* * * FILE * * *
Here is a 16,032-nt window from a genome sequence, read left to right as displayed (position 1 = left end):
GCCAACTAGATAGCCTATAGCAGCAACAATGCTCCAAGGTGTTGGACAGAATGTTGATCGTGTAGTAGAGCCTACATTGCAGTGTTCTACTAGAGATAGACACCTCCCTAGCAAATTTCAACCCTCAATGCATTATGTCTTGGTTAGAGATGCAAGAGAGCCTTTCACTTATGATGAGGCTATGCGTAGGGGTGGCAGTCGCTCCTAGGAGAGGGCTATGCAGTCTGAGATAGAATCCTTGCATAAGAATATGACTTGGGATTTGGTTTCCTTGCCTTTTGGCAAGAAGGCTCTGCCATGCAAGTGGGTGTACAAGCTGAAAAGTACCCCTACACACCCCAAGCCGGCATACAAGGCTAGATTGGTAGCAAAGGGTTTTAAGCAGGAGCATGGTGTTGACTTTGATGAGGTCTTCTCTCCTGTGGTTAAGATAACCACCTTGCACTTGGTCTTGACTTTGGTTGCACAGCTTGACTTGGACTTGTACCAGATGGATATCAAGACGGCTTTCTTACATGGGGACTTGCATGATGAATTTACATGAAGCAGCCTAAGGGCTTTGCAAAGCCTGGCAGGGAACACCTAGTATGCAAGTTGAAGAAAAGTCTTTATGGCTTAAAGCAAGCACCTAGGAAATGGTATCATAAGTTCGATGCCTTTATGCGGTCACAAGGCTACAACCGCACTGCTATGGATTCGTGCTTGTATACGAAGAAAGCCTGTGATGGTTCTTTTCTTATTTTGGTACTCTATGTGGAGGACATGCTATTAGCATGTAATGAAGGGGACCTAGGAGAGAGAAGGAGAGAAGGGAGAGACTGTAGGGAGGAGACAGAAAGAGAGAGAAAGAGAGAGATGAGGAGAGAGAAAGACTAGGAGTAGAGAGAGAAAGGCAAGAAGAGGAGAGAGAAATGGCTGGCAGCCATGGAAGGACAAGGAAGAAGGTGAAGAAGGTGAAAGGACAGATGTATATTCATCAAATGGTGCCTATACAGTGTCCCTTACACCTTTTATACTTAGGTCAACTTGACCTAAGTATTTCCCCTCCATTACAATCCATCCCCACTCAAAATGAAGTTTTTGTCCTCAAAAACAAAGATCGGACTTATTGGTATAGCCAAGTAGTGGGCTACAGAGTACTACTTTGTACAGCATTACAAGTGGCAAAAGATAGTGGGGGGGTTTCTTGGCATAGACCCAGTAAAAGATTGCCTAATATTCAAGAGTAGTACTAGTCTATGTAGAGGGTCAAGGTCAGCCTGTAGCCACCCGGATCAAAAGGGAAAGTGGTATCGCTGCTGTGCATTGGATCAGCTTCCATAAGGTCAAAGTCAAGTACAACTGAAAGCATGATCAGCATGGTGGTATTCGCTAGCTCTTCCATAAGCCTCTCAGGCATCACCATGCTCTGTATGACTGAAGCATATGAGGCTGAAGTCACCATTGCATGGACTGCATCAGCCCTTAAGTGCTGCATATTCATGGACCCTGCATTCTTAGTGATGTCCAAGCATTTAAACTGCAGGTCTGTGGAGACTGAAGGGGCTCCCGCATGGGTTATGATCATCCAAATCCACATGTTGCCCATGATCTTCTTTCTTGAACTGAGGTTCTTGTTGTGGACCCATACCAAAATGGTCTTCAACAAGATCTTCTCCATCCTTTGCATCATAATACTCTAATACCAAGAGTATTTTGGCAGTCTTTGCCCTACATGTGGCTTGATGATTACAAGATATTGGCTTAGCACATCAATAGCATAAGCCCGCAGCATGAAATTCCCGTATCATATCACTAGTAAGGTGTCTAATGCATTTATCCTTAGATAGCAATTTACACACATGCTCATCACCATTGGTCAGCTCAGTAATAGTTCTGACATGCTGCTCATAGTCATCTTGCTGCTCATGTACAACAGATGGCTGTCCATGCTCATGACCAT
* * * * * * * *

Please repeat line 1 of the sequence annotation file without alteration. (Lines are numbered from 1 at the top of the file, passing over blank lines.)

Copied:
Here is a 16,032-nt window from a genome sequence, read left to right as displayed (position 1 = left end):